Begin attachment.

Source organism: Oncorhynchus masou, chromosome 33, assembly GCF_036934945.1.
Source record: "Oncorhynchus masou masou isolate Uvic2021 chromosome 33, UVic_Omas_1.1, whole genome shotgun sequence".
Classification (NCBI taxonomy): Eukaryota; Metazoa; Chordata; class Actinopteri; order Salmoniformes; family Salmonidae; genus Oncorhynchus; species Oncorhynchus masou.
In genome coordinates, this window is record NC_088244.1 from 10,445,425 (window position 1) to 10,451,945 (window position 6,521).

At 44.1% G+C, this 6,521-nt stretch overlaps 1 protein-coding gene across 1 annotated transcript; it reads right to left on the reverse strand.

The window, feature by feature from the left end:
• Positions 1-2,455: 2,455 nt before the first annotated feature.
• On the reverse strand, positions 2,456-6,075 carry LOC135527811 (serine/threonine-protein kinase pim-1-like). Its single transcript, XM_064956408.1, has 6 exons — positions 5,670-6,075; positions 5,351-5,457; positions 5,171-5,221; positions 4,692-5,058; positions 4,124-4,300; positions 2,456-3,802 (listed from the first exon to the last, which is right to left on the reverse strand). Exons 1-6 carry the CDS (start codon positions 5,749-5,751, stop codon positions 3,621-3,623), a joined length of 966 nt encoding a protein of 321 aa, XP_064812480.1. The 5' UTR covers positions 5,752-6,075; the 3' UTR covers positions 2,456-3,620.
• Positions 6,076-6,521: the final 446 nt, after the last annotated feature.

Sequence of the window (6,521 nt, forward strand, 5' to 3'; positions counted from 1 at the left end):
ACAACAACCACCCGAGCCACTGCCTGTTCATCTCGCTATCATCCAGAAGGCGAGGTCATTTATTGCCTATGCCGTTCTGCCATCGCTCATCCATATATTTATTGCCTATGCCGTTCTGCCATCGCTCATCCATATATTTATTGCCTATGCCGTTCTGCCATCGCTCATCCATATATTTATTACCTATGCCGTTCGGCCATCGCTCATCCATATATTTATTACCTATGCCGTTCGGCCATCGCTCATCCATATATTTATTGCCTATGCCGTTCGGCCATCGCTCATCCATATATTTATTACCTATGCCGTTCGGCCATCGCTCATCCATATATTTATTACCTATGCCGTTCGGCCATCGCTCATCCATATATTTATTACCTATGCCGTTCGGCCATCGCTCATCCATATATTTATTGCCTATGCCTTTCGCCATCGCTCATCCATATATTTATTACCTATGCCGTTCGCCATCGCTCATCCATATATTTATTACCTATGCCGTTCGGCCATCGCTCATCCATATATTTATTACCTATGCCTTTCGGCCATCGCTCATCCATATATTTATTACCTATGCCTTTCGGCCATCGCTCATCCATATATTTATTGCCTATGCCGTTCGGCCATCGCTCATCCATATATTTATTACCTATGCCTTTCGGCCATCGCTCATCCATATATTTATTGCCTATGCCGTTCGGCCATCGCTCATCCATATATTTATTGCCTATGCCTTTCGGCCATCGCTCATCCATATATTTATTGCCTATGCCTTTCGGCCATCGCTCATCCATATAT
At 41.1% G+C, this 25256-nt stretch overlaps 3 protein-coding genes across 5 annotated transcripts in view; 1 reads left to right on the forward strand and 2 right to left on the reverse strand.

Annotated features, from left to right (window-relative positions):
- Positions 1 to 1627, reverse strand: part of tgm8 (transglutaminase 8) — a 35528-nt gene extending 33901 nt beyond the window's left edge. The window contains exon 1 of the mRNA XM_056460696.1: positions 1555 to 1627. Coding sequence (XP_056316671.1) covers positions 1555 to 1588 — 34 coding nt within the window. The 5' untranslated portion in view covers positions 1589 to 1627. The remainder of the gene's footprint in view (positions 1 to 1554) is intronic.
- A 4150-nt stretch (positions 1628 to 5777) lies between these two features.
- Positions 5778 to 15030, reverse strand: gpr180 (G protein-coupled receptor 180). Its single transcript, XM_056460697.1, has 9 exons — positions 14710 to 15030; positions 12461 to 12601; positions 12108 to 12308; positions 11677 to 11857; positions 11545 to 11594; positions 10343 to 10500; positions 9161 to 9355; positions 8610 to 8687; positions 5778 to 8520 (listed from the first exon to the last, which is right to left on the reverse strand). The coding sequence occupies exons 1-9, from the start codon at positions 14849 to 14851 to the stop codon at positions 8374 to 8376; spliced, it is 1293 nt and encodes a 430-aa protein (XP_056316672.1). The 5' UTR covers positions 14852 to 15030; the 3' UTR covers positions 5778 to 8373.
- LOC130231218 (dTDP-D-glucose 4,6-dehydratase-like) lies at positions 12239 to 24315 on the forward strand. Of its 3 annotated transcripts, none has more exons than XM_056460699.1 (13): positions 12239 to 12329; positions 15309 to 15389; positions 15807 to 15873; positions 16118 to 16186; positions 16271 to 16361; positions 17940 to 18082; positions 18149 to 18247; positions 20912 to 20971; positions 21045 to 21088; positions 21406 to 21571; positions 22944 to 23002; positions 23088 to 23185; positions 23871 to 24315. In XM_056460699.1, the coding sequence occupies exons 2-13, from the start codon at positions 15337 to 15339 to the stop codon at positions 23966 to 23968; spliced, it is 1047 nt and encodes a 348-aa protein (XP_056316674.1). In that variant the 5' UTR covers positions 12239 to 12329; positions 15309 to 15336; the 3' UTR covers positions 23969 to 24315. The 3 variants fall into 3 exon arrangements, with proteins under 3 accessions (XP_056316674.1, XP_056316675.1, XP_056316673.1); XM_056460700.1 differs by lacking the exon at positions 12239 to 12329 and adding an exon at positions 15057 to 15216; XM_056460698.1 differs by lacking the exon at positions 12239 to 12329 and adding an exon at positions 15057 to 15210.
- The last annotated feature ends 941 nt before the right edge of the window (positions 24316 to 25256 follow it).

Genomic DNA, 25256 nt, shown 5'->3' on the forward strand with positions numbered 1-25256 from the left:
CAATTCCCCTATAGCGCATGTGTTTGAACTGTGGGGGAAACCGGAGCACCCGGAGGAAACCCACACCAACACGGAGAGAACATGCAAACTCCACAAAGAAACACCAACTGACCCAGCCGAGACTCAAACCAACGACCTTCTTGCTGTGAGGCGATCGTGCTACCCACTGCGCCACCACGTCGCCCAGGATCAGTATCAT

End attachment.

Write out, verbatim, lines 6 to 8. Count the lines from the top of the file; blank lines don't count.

The window, feature by feature from the left end:
• Positions 1-2,455: 2,455 nt before the first annotated feature.
• On the reverse strand, positions 2,456-6,075 carry LOC135527811 (serine/threonine-protein kinase pim-1-like). Its single transcript, XM_064956408.1, has 6 exons — positions 5,670-6,075; positions 5,351-5,457; positions 5,171-5,221; positions 4,692-5,058; positions 4,124-4,300; positions 2,456-3,802 (listed from the first exon to the last, which is right to left on the reverse strand). Exons 1-6 carry the CDS (start codon positions 5,749-5,751, stop codon positions 3,621-3,623), a joined length of 966 nt encoding a protein of 321 aa, XP_064812480.1. The 5' UTR covers positions 5,752-6,075; the 3' UTR covers positions 2,456-3,620.